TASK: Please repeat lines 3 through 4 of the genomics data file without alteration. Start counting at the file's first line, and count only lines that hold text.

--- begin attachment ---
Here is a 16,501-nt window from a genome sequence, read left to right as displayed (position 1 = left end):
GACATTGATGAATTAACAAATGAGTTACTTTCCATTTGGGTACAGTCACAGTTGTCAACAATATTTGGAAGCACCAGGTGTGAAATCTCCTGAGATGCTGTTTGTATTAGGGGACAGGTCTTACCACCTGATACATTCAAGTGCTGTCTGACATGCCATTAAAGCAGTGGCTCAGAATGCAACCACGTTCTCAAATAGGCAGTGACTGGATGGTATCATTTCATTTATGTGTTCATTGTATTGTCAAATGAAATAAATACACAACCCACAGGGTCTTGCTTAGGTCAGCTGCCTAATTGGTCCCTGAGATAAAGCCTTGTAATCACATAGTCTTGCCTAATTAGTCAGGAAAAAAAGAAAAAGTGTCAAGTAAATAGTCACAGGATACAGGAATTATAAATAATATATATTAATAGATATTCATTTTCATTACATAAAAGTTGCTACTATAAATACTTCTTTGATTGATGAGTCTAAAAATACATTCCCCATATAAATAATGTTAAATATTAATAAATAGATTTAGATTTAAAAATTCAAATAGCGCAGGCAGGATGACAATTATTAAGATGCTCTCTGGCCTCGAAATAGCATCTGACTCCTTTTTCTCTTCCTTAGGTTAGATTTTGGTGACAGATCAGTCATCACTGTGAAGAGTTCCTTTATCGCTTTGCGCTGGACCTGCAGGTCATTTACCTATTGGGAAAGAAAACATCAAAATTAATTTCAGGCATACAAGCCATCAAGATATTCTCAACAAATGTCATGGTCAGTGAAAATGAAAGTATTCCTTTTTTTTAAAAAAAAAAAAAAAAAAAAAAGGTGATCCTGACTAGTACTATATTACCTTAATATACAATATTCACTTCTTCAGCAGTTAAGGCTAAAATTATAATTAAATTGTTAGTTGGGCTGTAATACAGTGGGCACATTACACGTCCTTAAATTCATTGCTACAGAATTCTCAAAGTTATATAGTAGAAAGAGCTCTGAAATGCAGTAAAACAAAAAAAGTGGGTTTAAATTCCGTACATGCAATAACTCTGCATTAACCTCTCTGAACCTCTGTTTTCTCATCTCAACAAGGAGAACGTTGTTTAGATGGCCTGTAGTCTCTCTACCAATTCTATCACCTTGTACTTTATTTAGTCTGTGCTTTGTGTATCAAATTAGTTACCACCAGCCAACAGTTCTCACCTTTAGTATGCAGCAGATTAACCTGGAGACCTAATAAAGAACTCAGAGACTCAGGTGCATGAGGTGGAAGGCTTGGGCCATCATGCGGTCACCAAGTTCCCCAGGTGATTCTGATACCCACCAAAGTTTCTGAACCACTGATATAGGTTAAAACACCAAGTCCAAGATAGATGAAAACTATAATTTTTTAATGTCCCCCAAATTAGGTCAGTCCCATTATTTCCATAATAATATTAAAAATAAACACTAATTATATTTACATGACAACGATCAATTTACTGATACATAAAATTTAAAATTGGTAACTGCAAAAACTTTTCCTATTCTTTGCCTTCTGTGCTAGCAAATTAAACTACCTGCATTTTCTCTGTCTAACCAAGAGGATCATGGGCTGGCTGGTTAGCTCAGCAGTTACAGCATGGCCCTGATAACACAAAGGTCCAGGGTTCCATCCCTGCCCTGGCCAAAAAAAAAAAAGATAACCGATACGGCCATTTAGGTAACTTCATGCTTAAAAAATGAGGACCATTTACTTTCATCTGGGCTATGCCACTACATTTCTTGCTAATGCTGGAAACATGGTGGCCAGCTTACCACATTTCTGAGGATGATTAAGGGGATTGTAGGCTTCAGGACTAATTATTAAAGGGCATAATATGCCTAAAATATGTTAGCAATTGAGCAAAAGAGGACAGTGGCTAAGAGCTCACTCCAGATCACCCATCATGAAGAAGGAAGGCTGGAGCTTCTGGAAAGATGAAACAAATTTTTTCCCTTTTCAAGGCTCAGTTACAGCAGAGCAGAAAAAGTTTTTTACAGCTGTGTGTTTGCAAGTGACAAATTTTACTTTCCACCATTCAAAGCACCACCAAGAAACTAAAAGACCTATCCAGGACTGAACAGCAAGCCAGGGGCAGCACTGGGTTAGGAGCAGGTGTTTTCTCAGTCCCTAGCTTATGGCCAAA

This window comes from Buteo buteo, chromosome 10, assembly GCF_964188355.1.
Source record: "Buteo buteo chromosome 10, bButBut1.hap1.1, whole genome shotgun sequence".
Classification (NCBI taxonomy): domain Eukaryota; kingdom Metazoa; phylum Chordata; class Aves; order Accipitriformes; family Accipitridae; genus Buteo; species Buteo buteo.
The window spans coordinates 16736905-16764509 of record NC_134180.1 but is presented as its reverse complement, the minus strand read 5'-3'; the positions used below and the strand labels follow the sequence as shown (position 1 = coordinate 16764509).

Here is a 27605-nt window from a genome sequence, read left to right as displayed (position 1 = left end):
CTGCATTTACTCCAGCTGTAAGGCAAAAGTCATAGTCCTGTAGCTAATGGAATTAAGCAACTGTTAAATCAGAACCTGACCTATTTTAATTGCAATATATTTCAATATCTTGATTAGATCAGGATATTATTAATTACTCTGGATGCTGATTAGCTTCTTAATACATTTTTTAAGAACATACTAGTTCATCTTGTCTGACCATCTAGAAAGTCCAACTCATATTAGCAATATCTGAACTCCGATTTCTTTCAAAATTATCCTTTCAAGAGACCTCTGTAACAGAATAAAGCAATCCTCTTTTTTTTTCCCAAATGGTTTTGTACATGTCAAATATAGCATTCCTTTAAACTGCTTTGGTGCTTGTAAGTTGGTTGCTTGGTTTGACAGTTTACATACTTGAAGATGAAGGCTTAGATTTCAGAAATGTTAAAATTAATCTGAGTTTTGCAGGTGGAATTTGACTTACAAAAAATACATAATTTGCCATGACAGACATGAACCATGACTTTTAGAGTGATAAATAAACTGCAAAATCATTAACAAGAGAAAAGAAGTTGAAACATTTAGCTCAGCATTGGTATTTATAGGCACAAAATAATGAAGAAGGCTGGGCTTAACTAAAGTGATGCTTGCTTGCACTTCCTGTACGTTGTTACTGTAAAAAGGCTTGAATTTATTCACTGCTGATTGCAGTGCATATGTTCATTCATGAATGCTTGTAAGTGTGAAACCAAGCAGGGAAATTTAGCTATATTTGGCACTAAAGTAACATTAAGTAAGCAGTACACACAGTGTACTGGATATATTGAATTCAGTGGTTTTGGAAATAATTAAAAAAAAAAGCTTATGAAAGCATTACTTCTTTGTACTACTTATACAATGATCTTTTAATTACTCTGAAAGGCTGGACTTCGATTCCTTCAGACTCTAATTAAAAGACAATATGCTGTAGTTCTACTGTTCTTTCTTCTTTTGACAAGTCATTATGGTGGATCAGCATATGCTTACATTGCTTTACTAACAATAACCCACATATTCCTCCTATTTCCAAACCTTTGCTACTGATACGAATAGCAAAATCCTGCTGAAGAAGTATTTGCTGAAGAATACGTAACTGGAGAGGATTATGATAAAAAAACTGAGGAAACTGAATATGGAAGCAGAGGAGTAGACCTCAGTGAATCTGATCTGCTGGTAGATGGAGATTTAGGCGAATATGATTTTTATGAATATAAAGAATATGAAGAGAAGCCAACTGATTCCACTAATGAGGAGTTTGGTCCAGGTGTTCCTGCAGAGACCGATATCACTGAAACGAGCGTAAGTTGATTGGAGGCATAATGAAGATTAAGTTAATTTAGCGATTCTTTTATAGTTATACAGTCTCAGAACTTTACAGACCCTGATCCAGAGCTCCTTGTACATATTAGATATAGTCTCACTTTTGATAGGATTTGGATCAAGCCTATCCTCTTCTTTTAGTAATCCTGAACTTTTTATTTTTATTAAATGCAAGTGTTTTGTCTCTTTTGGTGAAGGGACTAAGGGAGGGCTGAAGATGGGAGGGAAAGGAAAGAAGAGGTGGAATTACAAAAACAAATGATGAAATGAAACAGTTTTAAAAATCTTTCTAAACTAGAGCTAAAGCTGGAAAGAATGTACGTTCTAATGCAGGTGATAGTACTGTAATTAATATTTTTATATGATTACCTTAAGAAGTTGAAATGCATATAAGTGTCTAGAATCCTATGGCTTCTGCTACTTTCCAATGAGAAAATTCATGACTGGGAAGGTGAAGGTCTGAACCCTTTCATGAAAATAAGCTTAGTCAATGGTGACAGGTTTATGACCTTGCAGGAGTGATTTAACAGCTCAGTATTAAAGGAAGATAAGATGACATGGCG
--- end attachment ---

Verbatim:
This window comes from Buteo buteo, chromosome 10, assembly GCF_964188355.1.
Source record: "Buteo buteo chromosome 10, bButBut1.hap1.1, whole genome shotgun sequence".